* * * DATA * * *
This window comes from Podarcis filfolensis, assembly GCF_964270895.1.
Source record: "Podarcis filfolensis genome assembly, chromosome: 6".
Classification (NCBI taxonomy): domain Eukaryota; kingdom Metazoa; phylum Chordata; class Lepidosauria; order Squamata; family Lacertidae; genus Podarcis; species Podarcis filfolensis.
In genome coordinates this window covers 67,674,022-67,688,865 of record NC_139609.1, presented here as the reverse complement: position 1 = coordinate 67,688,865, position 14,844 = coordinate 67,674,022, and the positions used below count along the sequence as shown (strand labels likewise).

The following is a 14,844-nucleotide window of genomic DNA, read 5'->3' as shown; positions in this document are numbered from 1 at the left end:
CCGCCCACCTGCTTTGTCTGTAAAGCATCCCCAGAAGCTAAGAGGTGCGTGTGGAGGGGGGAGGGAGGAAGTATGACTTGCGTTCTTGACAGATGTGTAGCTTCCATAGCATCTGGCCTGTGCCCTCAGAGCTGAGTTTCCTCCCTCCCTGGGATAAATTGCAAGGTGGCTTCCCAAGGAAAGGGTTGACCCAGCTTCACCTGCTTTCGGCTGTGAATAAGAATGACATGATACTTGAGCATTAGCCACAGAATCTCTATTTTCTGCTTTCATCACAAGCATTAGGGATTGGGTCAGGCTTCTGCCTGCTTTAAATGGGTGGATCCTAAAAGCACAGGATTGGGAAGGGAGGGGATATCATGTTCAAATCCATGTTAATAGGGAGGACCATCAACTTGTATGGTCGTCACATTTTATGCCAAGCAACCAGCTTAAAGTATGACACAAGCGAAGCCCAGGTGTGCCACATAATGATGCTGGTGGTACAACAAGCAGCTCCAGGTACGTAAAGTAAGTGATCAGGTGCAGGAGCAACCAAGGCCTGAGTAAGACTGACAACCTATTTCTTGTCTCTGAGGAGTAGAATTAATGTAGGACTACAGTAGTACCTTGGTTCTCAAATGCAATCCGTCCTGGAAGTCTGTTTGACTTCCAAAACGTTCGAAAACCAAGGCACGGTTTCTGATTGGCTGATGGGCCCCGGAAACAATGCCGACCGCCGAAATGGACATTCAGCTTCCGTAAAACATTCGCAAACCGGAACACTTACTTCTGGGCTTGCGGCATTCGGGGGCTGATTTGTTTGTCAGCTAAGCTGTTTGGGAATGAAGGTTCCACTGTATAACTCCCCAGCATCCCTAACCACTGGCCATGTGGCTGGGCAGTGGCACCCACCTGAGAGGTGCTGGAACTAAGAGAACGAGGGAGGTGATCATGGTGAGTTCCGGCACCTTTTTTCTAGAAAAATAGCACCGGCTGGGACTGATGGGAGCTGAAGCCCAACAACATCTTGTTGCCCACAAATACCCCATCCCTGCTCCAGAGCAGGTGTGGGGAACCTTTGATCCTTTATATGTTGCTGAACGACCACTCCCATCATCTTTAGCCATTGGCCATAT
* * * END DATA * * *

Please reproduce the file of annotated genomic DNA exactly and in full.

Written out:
This window comes from Podarcis filfolensis, assembly GCF_964270895.1.
Source record: "Podarcis filfolensis genome assembly, chromosome: 6".
Classification (NCBI taxonomy): domain Eukaryota; kingdom Metazoa; phylum Chordata; class Lepidosauria; order Squamata; family Lacertidae; genus Podarcis; species Podarcis filfolensis.
In genome coordinates this window covers 67,674,022-67,688,865 of record NC_139609.1, presented here as the reverse complement: position 1 = coordinate 67,688,865, position 14,844 = coordinate 67,674,022, and the positions used below count along the sequence as shown (strand labels likewise).

The following is a 14,844-nucleotide window of genomic DNA, read 5'->3' as shown; positions in this document are numbered from 1 at the left end:
CCGCCCACCTGCTTTGTCTGTAAAGCATCCCCAGAAGCTAAGAGGTGCGTGTGGAGGGGGGAGGGAGGAAGTATGACTTGCGTTCTTGACAGATGTGTAGCTTCCATAGCATCTGGCCTGTGCCCTCAGAGCTGAGTTTCCTCCCTCCCTGGGATAAATTGCAAGGTGGCTTCCCAAGGAAAGGGTTGACCCAGCTTCACCTGCTTTCGGCTGTGAATAAGAATGACATGATACTTGAGCATTAGCCACAGAATCTCTATTTTCTGCTTTCATCACAAGCATTAGGGATTGGGTCAGGCTTCTGCCTGCTTTAAATGGGTGGATCCTAAAAGCACAGGATTGGGAAGGGAGGGGATATCATGTTCAAATCCATGTTAATAGGGAGGACCATCAACTTGTATGGTCGTCACATTTTATGCCAAGCAACCAGCTTAAAGTATGACACAAGCGAAGCCCAGGTGTGCCACATAATGATGCTGGTGGTACAACAAGCAGCTCCAGGTACGTAAAGTAAGTGATCAGGTGCAGGAGCAACCAAGGCCTGAGTAAGACTGACAACCTATTTCTTGTCTCTGAGGAGTAGAATTAATGTAGGACTACAGTAGTACCTTGGTTCTCAAATGCAATCCGTCCTGGAAGTCTGTTTGACTTCCAAAACGTTCGAAAACCAAGGCACGGTTTCTGATTGGCTGATGGGCCCCGGAAACAATGCCGACCGCCGAAATGGACATTCAGCTTCCGTAAAACATTCGCAAACCGGAACACTTACTTCTGGGCTTGCGGCATTCGGGGGCTGATTTGTTTGTCAGCTAAGCTGTTTGGGAATGAAGGTTCCACTGTATAACTCCCCAGCATCCCTAACCACTGGCCATGTGGCTGGGCAGTGGCACCCACCTGAGAGGTGCTGGAACTAAGAGAACGAGGGAGGTGATCATGGTGAGTTCCGGCACCTTTTTTCTAGAAAAATAGCACCGGCTGGGACTGATGGGAGCTGAAGCCCAACAACATCTTGTTGCCCACAAATACCCCATCCCTGCTCCAGAGCAGGTGTGGGGAACCTTTGATCCTTTATATGTTGCTGAACGACCACTCCCATCATCTTTAGCCATTGGCCATAT